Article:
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Taking advantage and enjoying harmonic resources of music depends on our auditive capacity. In other words, on our natural aptitude to perceive, integrate and evaluate simultaneous combinations of different sounds. Therefore, harmony may be defined as the human ears ability to synthesize simultaneous sounds. It is not about a mere sensory discrimination, but about brain processes that organize stimuli of auditive sensations making them comprehensible. The brain integrates musical stimuli in significant units which are subject in a way to cultural and educational factors conditioning, or to the assimilation degree that musical resources have reached in a specific culture throughout its historical evolution. Consequently, the problem with harmony must be addressed from its cultural perspective history. A successive combination of sounds generates melodies; its simultaneous combination -the sound chords- is a fundamental element of harmony. When combining two different sounds simultaneously one obtains a musical interval. The intervals characteristic for audition is its fusion quality or discordance with which they are perceived, the degree of acceptance or tolerance which is commonly paired to an affective connotation that leads to qualify sound effect as pleasant (consonant) or unpleasant (dissonant). Objectively, we will say that a combination is perceived as having a greater or lesser degree of tension in comparison to others: understanding by this the easiness or difficulty with which audition integrates sounds to form with them homogeneous units. It is important to say that this integration process keeps the exact order set by natural harmonics sequence, which starting from unison and octave, progress orderly by decreasing intervals (octave, fifth, fourth, third, etc.) until it reaches very small interval measures. However, to generate a sound chord, the combination of at least three different sounds is needed. In its simpler expression, such combination is obtained from the superposition of thirds intervals (for example: do-mi-sol, re-fa-la, sol-si-re, etc.). Formation, order and application of chords in our western music have been a result of a large evolution process from the music of ancient Greece up to our days. In Greeks classic music, from which our musical system comes from, there was no simultaneous combination of different sounds. It was sung in unison and octave which were the only accepted combinations. The evident octave consonance must have been recognized almost immediately when masculine voices were confronted with feminine voices in choirs and with childrens more acute voices. For centuries, neither harmonization nor measured time was needed.

Gregorian chant was maybe the biggest contribution in the first centuries of our era. It was in the music style in which Greek scales were called Gregorian modes (or liturgical modes), successions of tones or half tones in conventional sequences, where it can be appreciated in our musical scale (do major scale, for example). The first attempts to combine different simultaneous sounds are unknown. Birth of harmony, however, may be located in the 9 th Century. The earliest way to join different voices at the same time was called organum, a habit registered by writers of the 10th and 11th Century, that consisted in adding two or three voices to an original melody at a distance of one fifth and one fourth in between moving in parallel. On the 11th and 12th Century an attempt was made to overcome this styles monotony granting more freedom to the combinatio n of voices: the composer took the main melody (cantus firmus) and added a part that was sung freely, being able to differ in rhythm and imply other intervals besides the fourth, the fifth and octave. It was called discant (separate chant), a style that allowed the intervention of third and sixth intervals forbidden then for its apparent dissonance according to the level of auditive integration of the time. Assimilation of the third interval gave birth to the first chord that was able to combine a main sound simultaneously with its fifth and third. This step is attributed to the Englishmen of whom it was said that their popular chants were harmonized with thirds. The formation of the first harmonic triad was obtained advancing towards the fifth harmonic of the natural series (or third interval). It was called perfect major chord (do-mi-sol) and perfect minor chord (do-mi bemol-sol), formed by the alternate combination of two thirds, a major and another minor. These were the fundamental harmonic units of our western music until the 16th Century. History of harmony development offers a progressive and continuous change perspective on the human ears aptitude to integrate in homogeneous units , sound produced simultaneously following the order signaled by natures harmonics. This way, more complex chords emerged that were considered auditively unacceptable in other times. In the 16th Century, Claudio Monteverdi, an Italian composer scandalized his contemporaries introducing for the first time a four sounds chord known today as a dominant seventh chord (sol-si-re-fa), accessing the next natural harmonic. This sound chord implied a new interval incorporation in harmony, besides the seventh interval (sol-fa),diminished fifth (si-fa) considered then as highly dissonant (the famous triton three tone interval- named by some as diabolus in musica the devil of music- for its association with the devils trident). In the romantic period and towards the end of the 19th Century, the use evermore frequent and free of chromatism in chord sequences and in tone change -mainly in Wagners music- began the old harmonic languages transformation (used extensibly in baroque and classical periods), being faithful to one main tone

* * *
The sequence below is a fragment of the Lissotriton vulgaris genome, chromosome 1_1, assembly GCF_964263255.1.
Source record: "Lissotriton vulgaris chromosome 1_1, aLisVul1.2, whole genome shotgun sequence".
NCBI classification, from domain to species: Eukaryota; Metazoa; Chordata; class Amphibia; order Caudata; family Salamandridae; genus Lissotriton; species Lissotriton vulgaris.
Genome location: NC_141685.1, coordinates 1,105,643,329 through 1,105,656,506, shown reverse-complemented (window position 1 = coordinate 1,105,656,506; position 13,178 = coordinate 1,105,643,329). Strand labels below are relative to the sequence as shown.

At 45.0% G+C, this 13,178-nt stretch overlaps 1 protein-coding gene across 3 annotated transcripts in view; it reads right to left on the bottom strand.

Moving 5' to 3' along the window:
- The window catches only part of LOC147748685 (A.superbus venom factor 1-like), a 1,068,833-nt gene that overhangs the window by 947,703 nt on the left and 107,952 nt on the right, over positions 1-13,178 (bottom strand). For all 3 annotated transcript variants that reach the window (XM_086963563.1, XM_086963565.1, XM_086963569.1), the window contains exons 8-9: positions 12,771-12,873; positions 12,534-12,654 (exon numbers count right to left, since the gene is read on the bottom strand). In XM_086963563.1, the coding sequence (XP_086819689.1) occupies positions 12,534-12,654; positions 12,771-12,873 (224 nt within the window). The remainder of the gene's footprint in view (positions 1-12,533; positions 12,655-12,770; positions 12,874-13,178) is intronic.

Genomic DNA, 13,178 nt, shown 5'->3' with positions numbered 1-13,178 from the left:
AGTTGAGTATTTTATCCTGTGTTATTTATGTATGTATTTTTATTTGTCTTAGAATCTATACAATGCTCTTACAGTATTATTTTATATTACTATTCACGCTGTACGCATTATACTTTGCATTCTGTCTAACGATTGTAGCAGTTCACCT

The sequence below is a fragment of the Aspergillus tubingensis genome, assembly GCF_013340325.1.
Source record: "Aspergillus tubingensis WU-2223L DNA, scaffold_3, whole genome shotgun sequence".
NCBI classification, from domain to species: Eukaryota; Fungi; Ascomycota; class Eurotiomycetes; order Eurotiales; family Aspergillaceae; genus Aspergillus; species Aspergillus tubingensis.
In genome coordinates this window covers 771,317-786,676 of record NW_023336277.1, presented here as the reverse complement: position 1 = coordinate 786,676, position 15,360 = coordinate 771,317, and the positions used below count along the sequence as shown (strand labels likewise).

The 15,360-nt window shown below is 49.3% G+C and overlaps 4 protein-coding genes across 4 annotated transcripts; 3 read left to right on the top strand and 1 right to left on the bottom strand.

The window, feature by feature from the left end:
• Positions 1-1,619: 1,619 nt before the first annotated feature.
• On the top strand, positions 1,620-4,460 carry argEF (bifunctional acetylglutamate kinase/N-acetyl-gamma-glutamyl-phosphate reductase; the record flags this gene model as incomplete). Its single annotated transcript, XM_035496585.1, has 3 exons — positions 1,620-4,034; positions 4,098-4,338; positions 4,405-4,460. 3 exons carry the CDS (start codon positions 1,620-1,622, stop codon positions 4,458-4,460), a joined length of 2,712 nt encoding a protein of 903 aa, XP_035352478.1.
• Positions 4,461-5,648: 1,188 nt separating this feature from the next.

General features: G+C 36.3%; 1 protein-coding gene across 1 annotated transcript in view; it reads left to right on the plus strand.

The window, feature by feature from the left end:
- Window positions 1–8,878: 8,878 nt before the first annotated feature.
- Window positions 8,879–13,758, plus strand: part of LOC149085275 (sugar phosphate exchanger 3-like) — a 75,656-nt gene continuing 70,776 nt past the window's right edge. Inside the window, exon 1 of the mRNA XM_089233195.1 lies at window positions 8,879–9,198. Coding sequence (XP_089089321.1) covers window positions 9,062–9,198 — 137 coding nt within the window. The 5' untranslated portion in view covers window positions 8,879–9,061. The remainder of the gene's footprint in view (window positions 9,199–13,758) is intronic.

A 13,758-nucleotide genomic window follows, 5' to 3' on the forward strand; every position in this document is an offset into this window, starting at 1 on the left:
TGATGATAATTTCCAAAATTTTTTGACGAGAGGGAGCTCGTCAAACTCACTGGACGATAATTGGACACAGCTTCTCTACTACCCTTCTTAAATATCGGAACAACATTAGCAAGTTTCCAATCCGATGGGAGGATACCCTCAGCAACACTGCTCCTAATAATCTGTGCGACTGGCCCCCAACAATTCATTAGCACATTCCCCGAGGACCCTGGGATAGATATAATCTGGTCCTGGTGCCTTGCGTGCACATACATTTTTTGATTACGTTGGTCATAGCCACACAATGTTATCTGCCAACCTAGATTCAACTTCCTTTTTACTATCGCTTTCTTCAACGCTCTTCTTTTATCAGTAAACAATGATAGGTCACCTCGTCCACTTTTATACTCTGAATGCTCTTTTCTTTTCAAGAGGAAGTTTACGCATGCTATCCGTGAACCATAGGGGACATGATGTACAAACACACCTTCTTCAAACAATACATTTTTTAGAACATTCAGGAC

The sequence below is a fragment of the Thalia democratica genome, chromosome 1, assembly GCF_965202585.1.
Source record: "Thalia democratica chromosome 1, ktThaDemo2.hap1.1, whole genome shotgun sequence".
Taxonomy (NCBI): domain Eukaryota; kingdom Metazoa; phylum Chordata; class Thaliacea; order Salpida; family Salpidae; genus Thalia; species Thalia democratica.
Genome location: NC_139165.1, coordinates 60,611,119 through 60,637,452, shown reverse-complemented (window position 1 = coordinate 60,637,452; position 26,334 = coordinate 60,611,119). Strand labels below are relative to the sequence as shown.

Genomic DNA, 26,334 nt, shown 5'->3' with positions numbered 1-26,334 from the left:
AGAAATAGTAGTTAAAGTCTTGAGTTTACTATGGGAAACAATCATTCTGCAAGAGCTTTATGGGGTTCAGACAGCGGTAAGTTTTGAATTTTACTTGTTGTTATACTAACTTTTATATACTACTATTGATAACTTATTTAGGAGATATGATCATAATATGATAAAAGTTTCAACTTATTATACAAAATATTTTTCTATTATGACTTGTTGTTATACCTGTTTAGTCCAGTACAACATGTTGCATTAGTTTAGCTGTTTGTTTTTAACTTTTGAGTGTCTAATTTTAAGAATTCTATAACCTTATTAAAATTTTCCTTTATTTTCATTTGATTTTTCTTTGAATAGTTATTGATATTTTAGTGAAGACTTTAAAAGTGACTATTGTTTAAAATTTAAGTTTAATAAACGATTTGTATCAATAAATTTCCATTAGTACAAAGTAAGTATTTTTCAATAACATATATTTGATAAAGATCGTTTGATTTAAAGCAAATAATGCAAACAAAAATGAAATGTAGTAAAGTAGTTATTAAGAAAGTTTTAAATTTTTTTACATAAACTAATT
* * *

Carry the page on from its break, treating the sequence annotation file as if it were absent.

and its relatively limited chords. An extreme deviation of this tendency led to the emergence of atonal music in the 20th Century. Atonalism, mainly represented by Arnold Schoenberg (dodecaphorism) drifted completely from tonal order ignoring its support base consisting of a framework perception that makes melody design comprehensible. As a language, musical expression requires these structures that are generally shared by members of a specific culture. The main principle on which sound organization rests in tonality is the constellation formed around a central note called tonic and being linked between them by two senses of attraction: a centripetal or of repose sense (over tonic) and another centrifugal or of movement (towards the dominant). This sense of attraction or fundamental polarity unites notes in organic groups giving melodies an intelligible meaning of coherence and continuity. Tonality is a dynamic scheme, a background of apprehended associations unconsciously or intuitively that makes melody understandable, turning it into a means of expression, in a language capable of transmitting ideas and feelings. Significantly, at the beginning of the 20th Century, impressionist musicians (mainly Debussy and Ravel), introduced harmonic innovations in chords structure that led to a broader acceptance of simultaneous sound combinations. This way, harmonic structures formed by five, six and seven simultaneous notes began to be used freely, keeping the third intervals superposition (9th, 11th, and 13th chords respectively) and preserving the natural harmonic series order. Other important contributions included the use of fourth intervals combinations to form chords (innovation introduced by Scriabin). Jazz music took advantage of these innovations expanding vertiginously in North America halfway through the century and keeping its faithfulness to a tonal reference framework concept. Jazz took the use of harmonies considered before as dissonant to a broader level of acceptance, especially in its greater development period in New York City. Arrangers and composers, linked directly or indirectly with European traditional music, enriched their musical language extending their resources until covering the limits reached by the human ear evolution in the simultaneous sound combination, without quitting the fundamental framework set by tonality. This is the base for what we understand as MODERN TONAL HARMONY, an extensive good use of innovations carried out by the tonal frame represented by the seven notes of the musical scale. In a broader sense and beyond its gestation and development in the bossom of jazz music, Modern Tonal Harmony integrates itself to all musical expressions of any gender that is faithful to the major-minor system (diatonic, in general) of traditional harmony that has prevailed in our western music throughout its millenary evolution.